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Riding the elephant, sometimes

Huntington Beach mayor pro-tem may register as a Republican, but his independent streak has shown.

September 26, 2012|By Mona Shadia
  • Devin Dwyer talks about the various issues facing Huntington Beach during the Surf City Tea Party candidate forum Monday.
Devin Dwyer talks about the various issues facing Huntington… (DON LEACH, HB Independent )

He is the only incumbent running in a crowded field of 12 candidates on the Huntington Beach City Council ticket, and while he likes to please the Orange County GOP, Councilman Devin Dwyer says he votes for city first and party second.

"I like to continue what I'm doing," he said. "I'm working hard for Huntington Beach and want to see some things completed."

His willingness to publicly align with liberals at times has put him in hot water with the Republican Party. The most notable example is when Dwyer, 49, supported the city's plastic bag ban, which the party faithful and many businesses opposed.

He received the Republican endorsement in this race but the process wasn't automatic; Dwyer had to explain that vote to the interview panel.

"I sure got smacked from my side," he said with a laugh.

He remains a Republican favorite, although council seats are technically non-partisan. He's endorsed by Rep. Dana Rohrabacher (R-Huntington Beach), State Sen. Tom Harman (R-Huntington Beach) and Assemblyman Allan Mansoor (R-Costa Mesa).

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FOR THE RECORD:
An earlier version of this story incorrectly referred to Tom Harman as an Assembly member. He is a state senator.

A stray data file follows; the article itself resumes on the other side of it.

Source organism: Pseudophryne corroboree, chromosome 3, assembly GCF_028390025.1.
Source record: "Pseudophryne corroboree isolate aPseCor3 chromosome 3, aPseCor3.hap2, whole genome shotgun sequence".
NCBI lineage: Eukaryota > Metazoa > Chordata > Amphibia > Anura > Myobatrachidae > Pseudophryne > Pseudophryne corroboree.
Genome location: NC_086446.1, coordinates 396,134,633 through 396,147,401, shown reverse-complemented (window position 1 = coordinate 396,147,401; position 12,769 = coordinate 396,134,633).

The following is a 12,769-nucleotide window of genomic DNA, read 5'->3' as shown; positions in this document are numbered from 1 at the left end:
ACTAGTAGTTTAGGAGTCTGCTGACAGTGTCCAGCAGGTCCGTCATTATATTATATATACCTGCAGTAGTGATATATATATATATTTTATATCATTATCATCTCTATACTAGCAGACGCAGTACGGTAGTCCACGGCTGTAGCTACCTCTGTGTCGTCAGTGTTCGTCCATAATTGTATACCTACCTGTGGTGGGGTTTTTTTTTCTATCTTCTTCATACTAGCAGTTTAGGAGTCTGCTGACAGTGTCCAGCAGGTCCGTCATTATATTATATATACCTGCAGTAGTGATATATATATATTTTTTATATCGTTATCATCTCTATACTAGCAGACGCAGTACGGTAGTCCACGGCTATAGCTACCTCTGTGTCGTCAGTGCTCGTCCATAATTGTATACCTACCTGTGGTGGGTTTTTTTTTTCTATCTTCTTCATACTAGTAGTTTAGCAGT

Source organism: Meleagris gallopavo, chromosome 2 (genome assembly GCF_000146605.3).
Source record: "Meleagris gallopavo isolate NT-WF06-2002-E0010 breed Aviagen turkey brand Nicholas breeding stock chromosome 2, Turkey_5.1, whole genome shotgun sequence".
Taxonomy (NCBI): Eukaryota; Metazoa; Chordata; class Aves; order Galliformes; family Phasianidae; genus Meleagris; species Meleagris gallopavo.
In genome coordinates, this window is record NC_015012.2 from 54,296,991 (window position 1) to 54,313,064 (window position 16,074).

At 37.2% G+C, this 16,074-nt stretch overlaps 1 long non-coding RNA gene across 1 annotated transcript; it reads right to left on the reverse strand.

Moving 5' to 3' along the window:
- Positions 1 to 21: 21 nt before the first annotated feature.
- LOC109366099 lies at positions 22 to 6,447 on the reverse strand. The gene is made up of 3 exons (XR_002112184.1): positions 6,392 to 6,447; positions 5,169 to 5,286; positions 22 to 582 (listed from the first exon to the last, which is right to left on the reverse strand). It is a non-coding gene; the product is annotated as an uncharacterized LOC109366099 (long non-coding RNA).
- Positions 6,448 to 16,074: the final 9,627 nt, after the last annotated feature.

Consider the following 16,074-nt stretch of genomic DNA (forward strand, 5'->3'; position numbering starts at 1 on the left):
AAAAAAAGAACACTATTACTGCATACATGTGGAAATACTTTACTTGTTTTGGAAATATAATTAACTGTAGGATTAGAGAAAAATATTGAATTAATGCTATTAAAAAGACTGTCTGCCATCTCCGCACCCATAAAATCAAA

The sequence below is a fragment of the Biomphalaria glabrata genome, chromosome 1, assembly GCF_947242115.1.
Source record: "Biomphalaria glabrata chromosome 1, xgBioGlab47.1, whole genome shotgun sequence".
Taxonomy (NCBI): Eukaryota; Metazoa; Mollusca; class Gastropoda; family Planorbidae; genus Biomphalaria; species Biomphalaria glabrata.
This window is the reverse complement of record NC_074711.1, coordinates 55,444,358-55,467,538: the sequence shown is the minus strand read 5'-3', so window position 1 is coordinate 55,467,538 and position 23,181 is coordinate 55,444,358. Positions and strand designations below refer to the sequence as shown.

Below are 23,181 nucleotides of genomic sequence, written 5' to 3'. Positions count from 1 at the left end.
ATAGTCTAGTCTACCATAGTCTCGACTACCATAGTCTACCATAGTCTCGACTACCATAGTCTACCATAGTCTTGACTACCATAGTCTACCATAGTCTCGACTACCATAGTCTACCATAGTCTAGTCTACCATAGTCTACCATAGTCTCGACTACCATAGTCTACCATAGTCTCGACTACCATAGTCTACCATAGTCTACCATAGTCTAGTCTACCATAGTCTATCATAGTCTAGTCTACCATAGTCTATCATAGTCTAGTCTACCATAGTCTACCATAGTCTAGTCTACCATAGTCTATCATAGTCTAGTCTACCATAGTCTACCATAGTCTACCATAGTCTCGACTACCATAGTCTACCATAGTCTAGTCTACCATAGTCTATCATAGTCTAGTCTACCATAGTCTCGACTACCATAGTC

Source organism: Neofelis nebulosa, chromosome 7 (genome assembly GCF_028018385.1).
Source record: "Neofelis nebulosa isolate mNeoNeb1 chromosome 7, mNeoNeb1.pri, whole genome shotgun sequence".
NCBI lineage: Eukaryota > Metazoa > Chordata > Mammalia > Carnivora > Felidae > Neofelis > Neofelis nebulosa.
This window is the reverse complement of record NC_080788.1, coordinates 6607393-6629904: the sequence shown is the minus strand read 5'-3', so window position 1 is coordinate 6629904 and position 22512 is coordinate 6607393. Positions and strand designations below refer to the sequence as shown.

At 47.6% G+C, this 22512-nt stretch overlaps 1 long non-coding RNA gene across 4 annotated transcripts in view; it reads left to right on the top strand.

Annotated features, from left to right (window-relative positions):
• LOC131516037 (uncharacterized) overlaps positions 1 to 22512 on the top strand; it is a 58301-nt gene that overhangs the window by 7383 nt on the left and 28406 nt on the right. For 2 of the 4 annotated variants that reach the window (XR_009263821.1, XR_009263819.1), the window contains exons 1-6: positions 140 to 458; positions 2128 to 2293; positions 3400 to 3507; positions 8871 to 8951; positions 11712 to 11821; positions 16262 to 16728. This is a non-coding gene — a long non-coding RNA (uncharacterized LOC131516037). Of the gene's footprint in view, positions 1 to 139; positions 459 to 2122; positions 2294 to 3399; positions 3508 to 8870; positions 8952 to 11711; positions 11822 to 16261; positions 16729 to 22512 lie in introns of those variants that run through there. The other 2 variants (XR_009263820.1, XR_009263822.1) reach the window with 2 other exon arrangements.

He's earned the respect of some Democrats as well. Former Mayor Shirley, a Democrat, doesn't always agree with Dwyer, but said that his support of the city's senior center is a big plus.

"He has experience having been on the council," she said. "And he's very open. He's always been very willing to meet with us if there are any issues we wish to discuss."

Mayor Don Hansen, who voted against the bag ban, doesn't always agree with Dwyer, but said he is the best candidate for the position.

"Devin is concerned about the fiscal sustainability of our city and is making solid decisions that benefit our entire community," Hansen said. "Devin is an independent thinker. He gets to make his own decision."

Dwyer differed with Hansen when he became the deciding vote that kept the Mobile Home Advisory Board intact. In a review of the city's committees, recommendations were made to do away with the advisory board, due to a lack of participation from mobile home owners.

"My party, yes, it's in the back of my mind," Dwyer said, "but I want to make the right decisions for Huntington Beach, not my party."

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